The Labour Party has been is failing Māori as Treaty of Waitangi partners while in Government, says Māori Party co-leader Debbie Ngarewa-Packer.
The Te Tai Hauāuru candidate said Pākehā within mainstream parties needed to front kaupapa Māori and not leave it to Māori MPs.
“What we are hearing is that there is not the emphasis, we are not seeing the commitment as Treaty partners,” she said.
“Certainly, we have got Māori in there that are working hard but they are a minority voice in a mainstream party.”
“We need to see the Pākehā people within these mainstream parties, within Labour, showing their commitment as Treaty partners. They need to front kaupapa Māori, not just our brothers and sisters.”
Māori faced numerous issues linked to “systemic racism”, Ngarewa-Packer said.
“We could look it at from Oranga Tamariki, we could look at it from the mental health, we’ve got lots of money going in but not necessarily to Māori,” she said.
“We’ve got cancer screening where we know we die 10 years younger, but we’ve got a Government that has not been kind about the inequities we have in health.”
“We have got under 16-year-olds who have been excluded from school who are later showing up as 52 per cent Māori in the prison population.”
Ngarewa-Packer was also critical of what she called a two-tier benefit system and said Māori had the solutions.
“Māori who were unemployed pre-Covid are now on a benefit half the amount than those who were middle class and being unemployed during Covid,” she said.
“They’ve kept Whanua Ora thank goodness, we expected there would be more scale and we would actually grow by Māori for Māori and actually how we are going to address inequities.”
“Instead of thinking mainstream have all the solutions.”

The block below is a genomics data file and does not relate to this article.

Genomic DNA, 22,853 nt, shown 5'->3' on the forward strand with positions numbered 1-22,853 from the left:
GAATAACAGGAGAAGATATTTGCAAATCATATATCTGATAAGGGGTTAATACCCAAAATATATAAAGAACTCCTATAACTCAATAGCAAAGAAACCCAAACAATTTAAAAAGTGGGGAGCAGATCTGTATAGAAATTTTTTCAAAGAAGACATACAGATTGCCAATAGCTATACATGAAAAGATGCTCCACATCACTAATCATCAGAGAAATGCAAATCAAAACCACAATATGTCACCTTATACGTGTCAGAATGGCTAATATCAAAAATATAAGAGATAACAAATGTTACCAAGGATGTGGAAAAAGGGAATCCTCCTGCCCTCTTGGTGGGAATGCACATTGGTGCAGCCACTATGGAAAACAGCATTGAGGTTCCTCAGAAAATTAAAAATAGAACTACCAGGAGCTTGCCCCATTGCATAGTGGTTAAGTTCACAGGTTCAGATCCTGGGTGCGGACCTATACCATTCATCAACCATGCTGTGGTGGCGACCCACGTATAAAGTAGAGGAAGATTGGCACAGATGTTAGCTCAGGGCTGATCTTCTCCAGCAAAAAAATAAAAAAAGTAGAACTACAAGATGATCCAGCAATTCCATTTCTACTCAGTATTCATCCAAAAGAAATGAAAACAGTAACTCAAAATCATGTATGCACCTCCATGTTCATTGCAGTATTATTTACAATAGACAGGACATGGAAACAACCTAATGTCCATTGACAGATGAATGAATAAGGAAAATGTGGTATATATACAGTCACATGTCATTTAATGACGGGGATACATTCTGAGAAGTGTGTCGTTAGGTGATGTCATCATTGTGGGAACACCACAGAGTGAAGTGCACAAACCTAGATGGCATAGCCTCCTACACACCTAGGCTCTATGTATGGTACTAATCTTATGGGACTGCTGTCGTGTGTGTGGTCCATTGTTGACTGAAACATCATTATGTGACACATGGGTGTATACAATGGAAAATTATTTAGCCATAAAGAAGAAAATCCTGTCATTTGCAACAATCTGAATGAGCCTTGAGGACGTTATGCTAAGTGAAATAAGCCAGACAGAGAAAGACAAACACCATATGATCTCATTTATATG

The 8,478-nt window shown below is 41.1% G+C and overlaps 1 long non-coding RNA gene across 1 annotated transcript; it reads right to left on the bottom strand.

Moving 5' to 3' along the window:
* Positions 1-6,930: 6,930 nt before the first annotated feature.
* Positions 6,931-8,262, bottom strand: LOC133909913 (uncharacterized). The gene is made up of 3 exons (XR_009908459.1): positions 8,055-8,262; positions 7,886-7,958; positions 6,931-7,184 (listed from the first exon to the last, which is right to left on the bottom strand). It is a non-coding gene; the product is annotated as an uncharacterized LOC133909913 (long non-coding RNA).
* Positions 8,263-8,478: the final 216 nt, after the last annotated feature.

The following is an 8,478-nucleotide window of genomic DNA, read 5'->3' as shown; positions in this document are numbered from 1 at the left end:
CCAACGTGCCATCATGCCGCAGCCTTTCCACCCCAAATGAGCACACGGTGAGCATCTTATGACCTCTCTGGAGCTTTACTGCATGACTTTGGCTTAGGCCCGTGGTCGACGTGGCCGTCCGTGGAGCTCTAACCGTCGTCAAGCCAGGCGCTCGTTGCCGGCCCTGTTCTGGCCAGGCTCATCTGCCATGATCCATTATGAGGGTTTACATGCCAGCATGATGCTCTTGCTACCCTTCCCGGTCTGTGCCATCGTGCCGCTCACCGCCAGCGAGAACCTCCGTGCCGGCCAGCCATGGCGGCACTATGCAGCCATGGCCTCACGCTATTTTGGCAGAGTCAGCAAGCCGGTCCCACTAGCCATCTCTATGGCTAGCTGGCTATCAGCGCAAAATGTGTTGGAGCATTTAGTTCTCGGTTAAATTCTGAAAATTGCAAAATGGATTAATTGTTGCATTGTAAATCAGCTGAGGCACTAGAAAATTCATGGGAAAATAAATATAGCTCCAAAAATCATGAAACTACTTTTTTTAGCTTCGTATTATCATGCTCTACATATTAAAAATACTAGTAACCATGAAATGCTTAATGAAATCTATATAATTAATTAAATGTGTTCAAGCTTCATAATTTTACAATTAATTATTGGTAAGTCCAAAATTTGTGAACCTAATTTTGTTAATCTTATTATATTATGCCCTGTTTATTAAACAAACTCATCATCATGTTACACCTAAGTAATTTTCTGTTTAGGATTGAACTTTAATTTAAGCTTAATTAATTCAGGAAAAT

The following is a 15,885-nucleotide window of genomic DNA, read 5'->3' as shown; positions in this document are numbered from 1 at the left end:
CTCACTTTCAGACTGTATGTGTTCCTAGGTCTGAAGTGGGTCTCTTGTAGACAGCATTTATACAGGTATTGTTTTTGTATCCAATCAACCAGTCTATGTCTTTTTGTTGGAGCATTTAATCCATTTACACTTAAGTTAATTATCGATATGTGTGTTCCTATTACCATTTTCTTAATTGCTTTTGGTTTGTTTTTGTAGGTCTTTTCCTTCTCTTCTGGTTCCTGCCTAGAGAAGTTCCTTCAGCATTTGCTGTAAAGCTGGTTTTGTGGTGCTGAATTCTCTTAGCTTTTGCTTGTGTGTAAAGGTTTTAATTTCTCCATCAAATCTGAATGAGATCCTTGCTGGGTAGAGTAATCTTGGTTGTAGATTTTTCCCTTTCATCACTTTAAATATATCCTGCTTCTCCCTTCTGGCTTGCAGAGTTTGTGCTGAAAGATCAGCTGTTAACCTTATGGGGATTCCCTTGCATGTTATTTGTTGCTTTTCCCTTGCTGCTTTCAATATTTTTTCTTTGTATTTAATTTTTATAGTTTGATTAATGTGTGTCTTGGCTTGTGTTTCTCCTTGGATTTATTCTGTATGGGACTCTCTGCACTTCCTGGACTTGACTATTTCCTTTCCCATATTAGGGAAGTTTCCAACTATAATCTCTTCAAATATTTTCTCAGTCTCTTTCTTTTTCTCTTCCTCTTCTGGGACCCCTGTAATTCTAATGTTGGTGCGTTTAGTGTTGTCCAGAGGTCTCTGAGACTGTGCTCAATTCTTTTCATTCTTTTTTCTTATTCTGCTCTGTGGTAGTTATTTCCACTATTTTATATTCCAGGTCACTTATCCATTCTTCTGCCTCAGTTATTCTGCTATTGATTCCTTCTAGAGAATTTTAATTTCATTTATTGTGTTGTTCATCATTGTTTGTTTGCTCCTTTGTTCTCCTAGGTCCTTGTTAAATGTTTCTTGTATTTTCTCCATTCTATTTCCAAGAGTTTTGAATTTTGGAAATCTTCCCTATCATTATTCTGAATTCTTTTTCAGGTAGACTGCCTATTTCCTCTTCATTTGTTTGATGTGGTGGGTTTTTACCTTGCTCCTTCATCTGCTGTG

“If we are truly going to realise economic opportunities, employment opportunities, we need to stop the inequities with two-tier benefit systems.”
“We actually need to reach into all of Māori to find all of those opportunities and realise them.”
The inequities were the reason she was insisting on having a Māori Party voice and asking for the candidate vote.
“We need to make sure that we actually stop those inequities, level out the playing field, bring the balance back in so we can truly address poverty and inequities.”
“Honour and treat us well, help our people fulfil their full potential.”
Labour leader Jacinda Ardern denied the accusation levelled at her party by Ngarewa-Packer as she answered questions about comments she made in her speech at Waitangi early in her time as Prime Minister.
“Actually in that speech the point that we made there was that we will only reduce the difference between the houses on the Treaty grounds when we overcome the inequality that Māori experience,” she said.
“In things like unemployment, home ownership and wages, all of those areas, the progress that we’ve made I am proud of. We’ve invested in initiatives and employment that have made a difference and got us to the lowest Māori unemployment rates in a decade.”
“We have been working on Papakāinga Housing plans, housing plans right in the area, Te Tai Hauāuru, where you’re talking about.”
“What we’re asking for is a mandate to keep going, to keep moving, because we were never going to turn everything around in just three years.”
Ardern rejected claims that her Government had done nothing to address the 52 per cent of the prison population who are Māori and the number of Māori tamariki in state care.
"Kelvin Davis in Corrections has done a great job working alongside iwi leaders and others to develop a plan that says actually ‘what are we doing to try and reduce down recidivism and re-offending, specifically working with Māori'.
“We’ve tried so many things over so many years, the fact that the proportion of Māori that continue to be incarcerated in New Zealand is so high, we have to start doing things differently,” she said.
He [Davis] has completed that work and is starting to roll it out, we do need to give these new initiatives a chance.”
“In Oranga Tamaraki, when it comes to children in state care, we’ve only just recently signed up a new initiative using Whanau Ora to reduce down again the number of children entering into care.
“Again, already we’re starting to see an increase in Māori and whanau caregivers and a reduction of Māori children in care, we just need to keep going.’
“Again, decades here that need to be addressed, I’m not going to able to do it quickly but I wanted to keep it going.”
Ngarewa-Packer was confident she could win Te Tai Hauāuru.
“This is a matter of necessity, to make sure we have a tangata whenua voice in there holding other major parties to account,” she said.